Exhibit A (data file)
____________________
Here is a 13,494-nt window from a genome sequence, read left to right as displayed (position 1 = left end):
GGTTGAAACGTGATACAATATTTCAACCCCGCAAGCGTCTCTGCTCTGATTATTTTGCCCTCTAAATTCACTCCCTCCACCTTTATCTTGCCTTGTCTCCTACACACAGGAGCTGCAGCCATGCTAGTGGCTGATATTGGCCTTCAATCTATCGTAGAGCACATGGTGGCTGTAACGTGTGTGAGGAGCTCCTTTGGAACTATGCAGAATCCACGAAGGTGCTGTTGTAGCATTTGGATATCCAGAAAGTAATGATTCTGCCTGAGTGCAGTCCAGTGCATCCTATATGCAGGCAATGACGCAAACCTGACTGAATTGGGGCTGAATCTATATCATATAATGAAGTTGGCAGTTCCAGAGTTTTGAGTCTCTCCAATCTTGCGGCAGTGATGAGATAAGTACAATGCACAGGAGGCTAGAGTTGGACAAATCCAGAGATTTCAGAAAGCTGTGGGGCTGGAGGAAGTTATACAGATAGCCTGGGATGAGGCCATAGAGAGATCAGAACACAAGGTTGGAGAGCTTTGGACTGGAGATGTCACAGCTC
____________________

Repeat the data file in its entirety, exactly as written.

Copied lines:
Here is a 13,494-nt window from a genome sequence, read left to right as displayed (position 1 = left end):
GGTTGAAACGTGATACAATATTTCAACCCCGCAAGCGTCTCTGCTCTGATTATTTTGCCCTCTAAATTCACTCCCTCCACCTTTATCTTGCCTTGTCTCCTACACACAGGAGCTGCAGCCATGCTAGTGGCTGATATTGGCCTTCAATCTATCGTAGAGCACATGGTGGCTGTAACGTGTGTGAGGAGCTCCTTTGGAACTATGCAGAATCCACGAAGGTGCTGTTGTAGCATTTGGATATCCAGAAAGTAATGATTCTGCCTGAGTGCAGTCCAGTGCATCCTATATGCAGGCAATGACGCAAACCTGACTGAATTGGGGCTGAATCTATATCATATAATGAAGTTGGCAGTTCCAGAGTTTTGAGTCTCTCCAATCTTGCGGCAGTGATGAGATAAGTACAATGCACAGGAGGCTAGAGTTGGACAAATCCAGAGATTTCAGAAAGCTGTGGGGCTGGAGGAAGTTATACAGATAGCCTGGGATGAGGCCATAGAGAGATCAGAACACAAGGTTGGAGAGCTTTGGACTGGAGATGTCACAGCTC